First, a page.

Title:
SEMIPERMEABLE MEMBRANES THEIR USE AND METHOD FOR PREPARATION WHEREIN THE MEMBRANES ARE STRETCHED DURING THE INITIAL GELATION PERIOD
United States Patent 3657115


Abstract:
Semipermeable membranes are prepared by casting a cellulose ester from a solution of the ester, and subsequently stretching the membrane, during its initial gelation period, in a direction at a right angle to the direction of casting. The resulting membranes exhibit superior selectivity in desalination of water by reverse osmosis.



Inventors:
Manjikian, Serop (Del Mar, CA)
Foley, Michael I. (Del Mar, CA)
Application Number:
05/110157
Publication Date:
04/18/1972
Filing Date:
01/27/1971
Assignee:
INTERIOR USA
Primary Class:
Other Classes:
210/500.3, 210/500.31, 264/41, 264/290.2, 264/299, 264/313, 264/316, 536/65, 536/68
International Classes:
B29C55/00; C08B3/06; C08L23/02; (IPC1-7): B29D7/24; B29D27/04; C08B3/06
Field of Search:
264/41,49,216,217,313,314,316,21R 106
View Patent Images:



Primary Examiner:
Anderson, Philip E.
Claims:
We claim

1. In a method for preparation of a semipermeable membrane for use in reverse osmosis desalination comprising (1 ) forming a thin film of a solution comprising a cellulose ester and a flux promoter from the group consisting of formamide, glycerol, n-propanol, glyoxal and lactic acid in an organic solvent by casting or spreading the solution, (2 ) effecting initial gelation of the film by exposure to the atmosphere at ambient conditions of temperature and pressure for a period of about 10 to 90 seconds, (3 ) placing the film in water at a temperature of about zero to 4° C., for a period of about 30 to 90 minutes to complete gelation and (4 ) heat treating the film at a temperature of about 65° to 95° C., the improvement comprising stretching the film during the initial gelation period in a direction essentially at a right angle to the direction of casting or spreading to effect an elongation of the film of about 2 to 10 percent.

2. The method of claim 1 in which the film of cellulose ester solution is cast or spread, gelled and stretched on a rubber sheet.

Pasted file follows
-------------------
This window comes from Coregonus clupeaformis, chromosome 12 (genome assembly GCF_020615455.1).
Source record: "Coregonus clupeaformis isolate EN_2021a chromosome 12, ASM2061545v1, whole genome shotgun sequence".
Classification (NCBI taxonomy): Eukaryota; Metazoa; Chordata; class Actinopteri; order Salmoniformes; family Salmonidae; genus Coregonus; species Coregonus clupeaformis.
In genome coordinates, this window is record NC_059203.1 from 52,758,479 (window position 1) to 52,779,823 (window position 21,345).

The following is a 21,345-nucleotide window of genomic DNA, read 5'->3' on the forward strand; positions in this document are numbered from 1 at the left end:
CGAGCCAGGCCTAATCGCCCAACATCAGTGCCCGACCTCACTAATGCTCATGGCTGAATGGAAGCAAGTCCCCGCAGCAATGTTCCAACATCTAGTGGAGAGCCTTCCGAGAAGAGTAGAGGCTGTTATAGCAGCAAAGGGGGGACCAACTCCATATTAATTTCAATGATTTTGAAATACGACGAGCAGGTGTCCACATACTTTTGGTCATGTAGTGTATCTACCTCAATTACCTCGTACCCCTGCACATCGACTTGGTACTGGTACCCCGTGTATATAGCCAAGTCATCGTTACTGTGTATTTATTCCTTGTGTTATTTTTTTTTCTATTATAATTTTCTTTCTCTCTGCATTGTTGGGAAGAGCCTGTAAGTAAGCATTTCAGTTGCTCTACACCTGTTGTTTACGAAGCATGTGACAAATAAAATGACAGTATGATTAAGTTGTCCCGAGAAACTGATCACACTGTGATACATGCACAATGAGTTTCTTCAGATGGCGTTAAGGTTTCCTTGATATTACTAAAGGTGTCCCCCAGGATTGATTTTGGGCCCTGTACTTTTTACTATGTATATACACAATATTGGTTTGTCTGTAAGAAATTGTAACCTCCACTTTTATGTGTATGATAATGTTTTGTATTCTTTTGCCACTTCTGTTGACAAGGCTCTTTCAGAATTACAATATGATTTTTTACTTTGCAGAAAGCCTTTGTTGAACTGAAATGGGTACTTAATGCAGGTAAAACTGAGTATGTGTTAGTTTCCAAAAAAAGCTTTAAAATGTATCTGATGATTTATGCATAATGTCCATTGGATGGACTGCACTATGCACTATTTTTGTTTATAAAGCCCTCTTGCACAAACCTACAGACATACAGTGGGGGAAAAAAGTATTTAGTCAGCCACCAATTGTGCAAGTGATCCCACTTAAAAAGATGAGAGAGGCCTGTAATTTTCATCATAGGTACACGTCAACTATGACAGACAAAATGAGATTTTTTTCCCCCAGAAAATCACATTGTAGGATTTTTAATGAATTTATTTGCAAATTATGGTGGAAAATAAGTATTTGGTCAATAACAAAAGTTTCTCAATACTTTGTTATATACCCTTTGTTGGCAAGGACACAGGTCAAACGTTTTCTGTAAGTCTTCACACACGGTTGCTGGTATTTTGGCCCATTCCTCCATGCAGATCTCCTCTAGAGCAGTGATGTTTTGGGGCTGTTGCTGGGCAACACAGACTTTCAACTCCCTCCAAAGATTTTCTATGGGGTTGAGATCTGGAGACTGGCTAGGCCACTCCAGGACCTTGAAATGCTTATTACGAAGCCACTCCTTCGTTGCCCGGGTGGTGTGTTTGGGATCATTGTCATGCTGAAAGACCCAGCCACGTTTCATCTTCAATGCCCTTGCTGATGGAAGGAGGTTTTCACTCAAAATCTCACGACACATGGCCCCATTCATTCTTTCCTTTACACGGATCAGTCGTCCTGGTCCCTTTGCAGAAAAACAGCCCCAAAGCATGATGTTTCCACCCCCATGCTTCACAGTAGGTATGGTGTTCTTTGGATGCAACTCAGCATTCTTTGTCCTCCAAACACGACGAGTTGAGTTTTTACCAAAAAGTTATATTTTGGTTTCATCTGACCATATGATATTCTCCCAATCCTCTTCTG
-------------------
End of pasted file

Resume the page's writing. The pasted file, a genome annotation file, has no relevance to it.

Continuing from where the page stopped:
3. The semipermeable membrane prepared by the process of claim 1.

4. In a process for desalination of saline water by reverse osmosis comprising contacting the saline water under pressure with a reverse osmosis membrane, the improvement comprising using the membrane of claim 3 as the reverse osmosis membrane.

Description:
Reverse osmosis has attracted considerable interest in the field of purification of saline water. In this process, a pressure in excess of the osmotic pressure of the saline water feed solution is applied to the solution separated from purified water by a semipermeable membrane. Pure water is thereby caused to diffuse through the membrane, while the salt molecules or other impurities are retained by the membrane.

Efficiency of the reverse osmosis process depends to a large extent on the nature of the membrane and numerous types of membranes and methods of preparing them have been described in the prior art, e.g., in U.S. Pat. Nos. 3,133,132; 3,344,214; 3,412,184; 3,439,074 and 3,483,282. These membranes are commonly cast from a solution of the membrane material in an organic solvent, with or without additional solution components such as flux promoters, modifiers, swelling agents, etc. The membranes may be employed in the reverse osmosis process in the form of a free film or a film deposited on a porous support material.

In general, the operating effectiveness of a semipermeable membrane or composite is defined in terms of 1 its selectivity or salt rejection, i.e., the percent rejection by the membrane of a nonpermeating component of the feed mixture and (2) flux, i.e., the rate of flow of the permeating component through the membrane. For example, if the feed mixture consists of an aqueous 1 percent sodium chloride solution and the permeating liquid has a sodium chloride content of 0.02 percent the membrane would be said to exhibit a 98 percent rejection of sodium chloride. Flux, for commercial purposes, is defined as gallons per square foot per day at a certain pressure.

Cellulose esters have been extensively employed as membrane materials in reverse osmosis desalination processes. Cellulose acetate is generally preferred because of its availability and low cost; commercial cellulose acetate (diacetate) containing from about 38 percent to about 40 percent acetyl content is readily available and suitable. However, various other esters have been used and may have advantageous properties for particular application. Examples of other esters are cellulose acetate butyrate, cellulose propionate, etc. These esters are conventionally prepared by reaction of cellulose with an acid or acid chloride, e.g., cellulose acetate is generally prepared by reaction of cellulose with acetic acid in the presence of chloroacetic anhydride.

The cellulose ester reverse osmosis membranes are conventionally prepared by casting from a solution comprising the ester, a water soluble organic solvent for the ester, and a flux promoter. In addition, pyridine may be included in the casting solution to increase the strength of the membrane. Suitable solvents include acetone, methanol, ethanol, methyl acetate, methyl ethyl ketone, etc. Flux promoters include water soluble liquid amides, such as formamide, methyl formamide, dimethyl formamide, etc., inorganic salts such as magnesium perchlorate, sodium chloride, zinc chloride, etc. Proportions of these ingredients are generally about 15 to 30 percent (by weight) ester, about 15 to 60 percent solvent, about 5 to 30 percent flux promoter and 0 to 50 percent pyridine.